The Summer Months Are The Months To Grind, Not Get Lazy By The Pool

The Summer Months Are The Months To Grind, Not Get Lazy By The Pool

While you're sipping Moscato by the pool, someone out there is hustling.

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My entire life people have always told me "Oh, you need to relax before school starts." I'm coming to this realization that every single person that has EVER told me this is not happy with where they are in life. These are people working the typical 9-5, coming home depressed as hell because they went for the money and fell short of their goals, and are entitled to have some rest all the time.

See, this notion we have to relax and party in the summer is part of this poisoning entitlement we have as Americans. "Yeah man, we worked all through the winter and into late spring, let's take two weeks and blow all the money we saved." Or, better yet, let's bank off of mom and dad's money because we are so privileged to do so!

This mentality we have to slack off and enjoy some "vacation time" just like everyone else is a part of this failing scheme of entitlement. We think that, because everyone else is doing it, we should do it too. To make it worse, we try to one-up everyone by showing off how much we can relax and not work. "Oh, she went to the beach for three days? I'm going to the Bahamas for a week!" You get my point.

While 99% of people out there have this August mentality to soak up as much sun and alcohol as possible, the other 1% are doing something incredibly different.

It's something that goes off the business adage "while you're sleeping, someone out there is working." Take that, and blow it up to the scale of an entire month. For an entire month during the year, people out there forget that work, hustle, grinding, ambition... it's 24/7.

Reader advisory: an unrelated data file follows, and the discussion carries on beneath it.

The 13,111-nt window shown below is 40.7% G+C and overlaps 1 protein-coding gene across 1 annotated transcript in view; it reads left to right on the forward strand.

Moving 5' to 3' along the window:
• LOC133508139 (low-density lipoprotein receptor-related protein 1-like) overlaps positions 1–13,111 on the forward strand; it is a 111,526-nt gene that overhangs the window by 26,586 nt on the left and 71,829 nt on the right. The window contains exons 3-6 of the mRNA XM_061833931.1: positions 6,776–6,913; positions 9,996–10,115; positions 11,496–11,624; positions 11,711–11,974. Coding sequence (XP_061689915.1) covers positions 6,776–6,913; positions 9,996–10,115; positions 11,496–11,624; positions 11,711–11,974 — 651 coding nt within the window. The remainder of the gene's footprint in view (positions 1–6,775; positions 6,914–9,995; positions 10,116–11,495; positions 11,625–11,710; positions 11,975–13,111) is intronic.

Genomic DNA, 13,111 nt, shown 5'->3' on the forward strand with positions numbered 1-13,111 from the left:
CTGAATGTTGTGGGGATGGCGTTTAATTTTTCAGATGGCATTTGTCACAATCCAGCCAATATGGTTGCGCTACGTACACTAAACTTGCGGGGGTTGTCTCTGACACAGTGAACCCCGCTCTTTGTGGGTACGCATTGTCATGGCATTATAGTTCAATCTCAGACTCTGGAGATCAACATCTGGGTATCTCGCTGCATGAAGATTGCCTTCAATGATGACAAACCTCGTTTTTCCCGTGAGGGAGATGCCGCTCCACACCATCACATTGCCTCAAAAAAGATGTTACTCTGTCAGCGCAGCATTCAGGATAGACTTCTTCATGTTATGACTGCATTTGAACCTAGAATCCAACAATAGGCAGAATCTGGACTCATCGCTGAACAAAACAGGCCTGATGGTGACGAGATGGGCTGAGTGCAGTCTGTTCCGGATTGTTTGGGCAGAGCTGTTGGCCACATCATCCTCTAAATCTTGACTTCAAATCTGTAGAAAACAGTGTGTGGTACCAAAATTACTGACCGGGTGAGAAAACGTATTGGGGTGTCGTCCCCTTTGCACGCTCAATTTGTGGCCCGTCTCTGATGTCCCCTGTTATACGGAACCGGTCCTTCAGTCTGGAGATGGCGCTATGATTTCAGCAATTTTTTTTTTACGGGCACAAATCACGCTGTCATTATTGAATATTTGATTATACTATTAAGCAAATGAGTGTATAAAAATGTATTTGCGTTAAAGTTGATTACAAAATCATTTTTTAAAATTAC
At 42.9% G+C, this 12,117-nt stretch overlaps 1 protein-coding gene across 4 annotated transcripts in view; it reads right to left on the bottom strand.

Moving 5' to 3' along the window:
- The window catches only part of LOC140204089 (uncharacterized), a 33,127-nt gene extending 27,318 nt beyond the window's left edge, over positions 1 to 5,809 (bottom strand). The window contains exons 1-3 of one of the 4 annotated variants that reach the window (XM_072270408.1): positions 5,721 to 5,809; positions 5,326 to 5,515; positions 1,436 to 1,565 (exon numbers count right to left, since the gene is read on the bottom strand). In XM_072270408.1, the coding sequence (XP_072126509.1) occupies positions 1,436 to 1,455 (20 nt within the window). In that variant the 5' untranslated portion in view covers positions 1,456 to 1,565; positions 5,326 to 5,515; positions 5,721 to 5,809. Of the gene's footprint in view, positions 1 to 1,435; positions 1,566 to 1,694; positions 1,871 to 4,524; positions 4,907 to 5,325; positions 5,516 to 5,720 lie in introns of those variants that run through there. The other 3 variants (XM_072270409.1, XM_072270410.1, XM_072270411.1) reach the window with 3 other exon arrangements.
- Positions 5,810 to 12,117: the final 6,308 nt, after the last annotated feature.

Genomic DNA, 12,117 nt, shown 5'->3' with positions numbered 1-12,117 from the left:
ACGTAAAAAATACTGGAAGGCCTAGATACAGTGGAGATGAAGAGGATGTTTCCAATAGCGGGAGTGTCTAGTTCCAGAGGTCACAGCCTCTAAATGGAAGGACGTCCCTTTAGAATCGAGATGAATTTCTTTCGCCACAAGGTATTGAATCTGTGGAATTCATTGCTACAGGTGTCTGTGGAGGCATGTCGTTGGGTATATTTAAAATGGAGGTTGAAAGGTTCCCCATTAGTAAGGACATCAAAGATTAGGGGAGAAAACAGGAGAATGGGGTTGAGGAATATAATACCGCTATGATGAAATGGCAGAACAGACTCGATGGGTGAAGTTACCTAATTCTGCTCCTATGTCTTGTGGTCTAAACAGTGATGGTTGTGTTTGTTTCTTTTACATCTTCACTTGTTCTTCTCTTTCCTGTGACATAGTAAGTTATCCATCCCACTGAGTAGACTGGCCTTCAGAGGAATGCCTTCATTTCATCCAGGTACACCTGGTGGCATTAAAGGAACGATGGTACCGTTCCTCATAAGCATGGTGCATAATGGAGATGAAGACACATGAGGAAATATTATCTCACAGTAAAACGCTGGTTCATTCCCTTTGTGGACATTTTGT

Success doesn't wait on you while you take a break. Most college students are getting drunk by a pool and messing around for the first few weeks in August because school starts soon. If you've learned anything of value in college besides your bullshit coursework that doesn't mean anything, then it should be this — the best time to hustle your ass off is while other people are not.

When you see that the trend in our culture is to sit around with your thumb in your ass and "enjoy what's left of summer," you have to craft the hustler's mindset. July, August — hell, even September — these are the months where you should be putting in those full 16 hours a day. From a pure business standpoint, you're blowing your competition out of the water.

It's not a crime to enjoy the summer months. You simply need to have your priorities in order. When you know that you've taken care of your business to the fullest extent and you have done all you can do, take your time and enjoy the leisure of the summer months. But, if you are truly doing all you can to further your future, you'll quickly find out that there is always more to do and you don't have as much free time as you thought.

August is the month to grind, not to relax by the pool. Then, when all of your friends are stressing out in the dead of winter, you can sip hot coffee with a smirk on your face.

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15 Things Only Lake People Will Understand

There's no other place you'd rather be in the summer.